By the time you realize you have a serious IT culture problem, the situation will be hard to fix. Consider these signs your culture is starting to crack – and how to respond.
USG IT helps passionate employees collaborate
I work in an office that is part of a large, statewide system. Sometimes the greatest challenge we have among the business executives we are working so diligently and hard for is effective communications. But having the desire to communicate and work well together is not the same as making it real. We clearly needed a better platform, as my teenaged daughter recently quipped, “email is for old people.”
That's why we rolled out a new collaboration platform a few years ago with the explicit goal of looking for ways to automate workflows and business processes. So far it has been a tremendous success. As of this moment, we have substantially more team sites than people in our system office. We continue to see a large number of requests for work process automation. Our teams are thinking about how to engage the entire state and crowdsource priorities within the system.
Adding technology innovation to collaboration has helped people who are deeply passionate about higher education have their voices heard and work better together. To my daughter's point, there are better platforms out there for collaboration than email. Part of what we’re trying to do is enable better collaboration that is very easily manageable and configurable, thanks to IT. Another part is to deliver all of this to mobile devices so content can be consumed that way as well.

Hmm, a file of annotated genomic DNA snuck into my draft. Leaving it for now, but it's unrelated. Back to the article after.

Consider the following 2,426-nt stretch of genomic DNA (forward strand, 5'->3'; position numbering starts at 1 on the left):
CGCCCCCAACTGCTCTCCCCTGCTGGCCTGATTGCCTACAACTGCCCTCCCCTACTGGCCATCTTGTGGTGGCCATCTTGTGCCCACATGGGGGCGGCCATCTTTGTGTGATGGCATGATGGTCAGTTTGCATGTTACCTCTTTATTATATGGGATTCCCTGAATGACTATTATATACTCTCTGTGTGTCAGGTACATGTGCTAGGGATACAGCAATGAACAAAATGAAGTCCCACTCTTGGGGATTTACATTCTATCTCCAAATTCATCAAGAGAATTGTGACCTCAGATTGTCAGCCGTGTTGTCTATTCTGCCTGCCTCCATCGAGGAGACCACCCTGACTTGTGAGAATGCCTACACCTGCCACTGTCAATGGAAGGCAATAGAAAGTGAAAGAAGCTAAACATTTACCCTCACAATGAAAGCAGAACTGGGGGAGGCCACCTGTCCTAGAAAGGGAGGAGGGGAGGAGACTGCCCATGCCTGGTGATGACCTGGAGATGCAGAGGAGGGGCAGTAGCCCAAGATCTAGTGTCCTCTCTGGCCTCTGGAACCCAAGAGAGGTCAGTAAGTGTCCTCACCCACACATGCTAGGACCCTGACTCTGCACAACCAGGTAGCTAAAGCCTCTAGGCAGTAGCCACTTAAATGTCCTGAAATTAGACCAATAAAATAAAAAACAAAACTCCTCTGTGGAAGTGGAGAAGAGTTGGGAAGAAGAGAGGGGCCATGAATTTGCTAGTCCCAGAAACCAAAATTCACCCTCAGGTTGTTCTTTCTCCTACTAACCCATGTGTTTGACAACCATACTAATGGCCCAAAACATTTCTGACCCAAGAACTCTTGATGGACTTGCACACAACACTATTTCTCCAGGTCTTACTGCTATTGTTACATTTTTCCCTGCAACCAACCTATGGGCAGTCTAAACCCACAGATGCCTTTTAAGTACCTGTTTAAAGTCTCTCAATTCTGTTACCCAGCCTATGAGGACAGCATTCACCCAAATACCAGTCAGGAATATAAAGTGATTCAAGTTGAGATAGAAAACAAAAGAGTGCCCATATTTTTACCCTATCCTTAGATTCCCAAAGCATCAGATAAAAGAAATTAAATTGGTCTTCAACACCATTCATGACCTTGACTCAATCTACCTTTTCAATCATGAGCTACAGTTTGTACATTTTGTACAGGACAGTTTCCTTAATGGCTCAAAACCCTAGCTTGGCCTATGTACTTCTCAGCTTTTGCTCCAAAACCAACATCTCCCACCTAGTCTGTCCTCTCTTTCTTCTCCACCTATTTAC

Finally, we want to layer services on top of what is already built so we can enhance collaboration and make it better. No big surprise that we want IT to be seen as the department that says yes, not the department that says no.
Curtis A. Carver Jr., Ph.D. is the Vice Chancellor and Chief Information Officer for the Board of Regents of University System of Georgia (USG). In this capacity, he oversees a statewide educational infrastructure and service organization with more than 190 innovators and more than $75 million annual investment in higher education. He also provides technical oversight of the USG Shared Services Center. Dr. Carver has led the transformation of IT services by partnering with USG business owners, institutions, and other state agencies to jointly solve problems.